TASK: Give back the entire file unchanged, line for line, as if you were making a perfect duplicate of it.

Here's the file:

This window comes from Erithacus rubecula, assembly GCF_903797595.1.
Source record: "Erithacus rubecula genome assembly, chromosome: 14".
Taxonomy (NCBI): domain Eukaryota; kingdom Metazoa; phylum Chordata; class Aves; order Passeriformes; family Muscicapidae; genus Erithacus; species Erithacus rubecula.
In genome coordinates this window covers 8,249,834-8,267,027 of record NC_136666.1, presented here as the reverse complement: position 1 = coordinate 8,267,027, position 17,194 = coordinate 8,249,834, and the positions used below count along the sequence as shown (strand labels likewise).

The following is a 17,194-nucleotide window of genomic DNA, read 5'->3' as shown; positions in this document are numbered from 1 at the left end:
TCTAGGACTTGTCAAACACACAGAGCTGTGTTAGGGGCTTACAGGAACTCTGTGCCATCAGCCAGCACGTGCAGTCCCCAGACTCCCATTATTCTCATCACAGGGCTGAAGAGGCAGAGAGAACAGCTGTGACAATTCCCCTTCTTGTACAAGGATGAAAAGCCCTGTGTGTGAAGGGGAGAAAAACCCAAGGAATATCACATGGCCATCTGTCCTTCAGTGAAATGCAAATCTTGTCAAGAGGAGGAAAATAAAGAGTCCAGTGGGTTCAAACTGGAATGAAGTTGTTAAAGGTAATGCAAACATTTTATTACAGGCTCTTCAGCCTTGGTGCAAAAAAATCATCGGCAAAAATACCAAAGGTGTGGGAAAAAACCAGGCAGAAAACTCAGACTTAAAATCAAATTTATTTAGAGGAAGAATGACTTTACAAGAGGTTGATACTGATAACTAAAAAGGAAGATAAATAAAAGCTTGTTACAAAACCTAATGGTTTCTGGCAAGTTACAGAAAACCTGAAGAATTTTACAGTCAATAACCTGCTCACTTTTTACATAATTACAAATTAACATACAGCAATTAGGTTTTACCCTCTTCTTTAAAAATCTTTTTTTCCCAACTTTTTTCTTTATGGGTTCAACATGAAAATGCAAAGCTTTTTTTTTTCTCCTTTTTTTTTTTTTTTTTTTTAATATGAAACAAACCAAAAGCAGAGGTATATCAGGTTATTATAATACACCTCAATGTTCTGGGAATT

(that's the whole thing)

This window comes from Erithacus rubecula, assembly GCF_903797595.1.
Source record: "Erithacus rubecula genome assembly, chromosome: 14".
Taxonomy (NCBI): domain Eukaryota; kingdom Metazoa; phylum Chordata; class Aves; order Passeriformes; family Muscicapidae; genus Erithacus; species Erithacus rubecula.
In genome coordinates this window covers 8,249,834-8,267,027 of record NC_136666.1, presented here as the reverse complement: position 1 = coordinate 8,267,027, position 17,194 = coordinate 8,249,834, and the positions used below count along the sequence as shown (strand labels likewise).

The following is a 17,194-nucleotide window of genomic DNA, read 5'->3' as shown; positions in this document are numbered from 1 at the left end:
TCTAGGACTTGTCAAACACACAGAGCTGTGTTAGGGGCTTACAGGAACTCTGTGCCATCAGCCAGCACGTGCAGTCCCCAGACTCCCATTATTCTCATCACAGGGCTGAAGAGGCAGAGAGAACAGCTGTGACAATTCCCCTTCTTGTACAAGGATGAAAAGCCCTGTGTGTGAAGGGGAGAAAAACCCAAGGAATATCACATGGCCATCTGTCCTTCAGTGAAATGCAAATCTTGTCAAGAGGAGGAAAATAAAGAGTCCAGTGGGTTCAAACTGGAATGAAGTTGTTAAAGGTAATGCAAACATTTTATTACAGGCTCTTCAGCCTTGGTGCAAAAAAATCATCGGCAAAAATACCAAAGGTGTGGGAAAAAACCAGGCAGAAAACTCAGACTTAAAATCAAATTTATTTAGAGGAAGAATGACTTTACAAGAGGTTGATACTGATAACTAAAAAGGAAGATAAATAAAAGCTTGTTACAAAACCTAATGGTTTCTGGCAAGTTACAGAAAACCTGAAGAATTTTACAGTCAATAACCTGCTCACTTTTTACATAATTACAAATTAACATACAGCAATTAGGTTTTACCCTCTTCTTTAAAAATCTTTTTTTCCCAACTTTTTTCTTTATGGGTTCAACATGAAAATGCAAAGCTTTTTTTTTTCTCCTTTTTTTTTTTTTTTTTTTTAATATGAAACAAACCAAAAGCAGAGGTATATCAGGTTATTATAATACACCTCAATGTTCTGGGAATT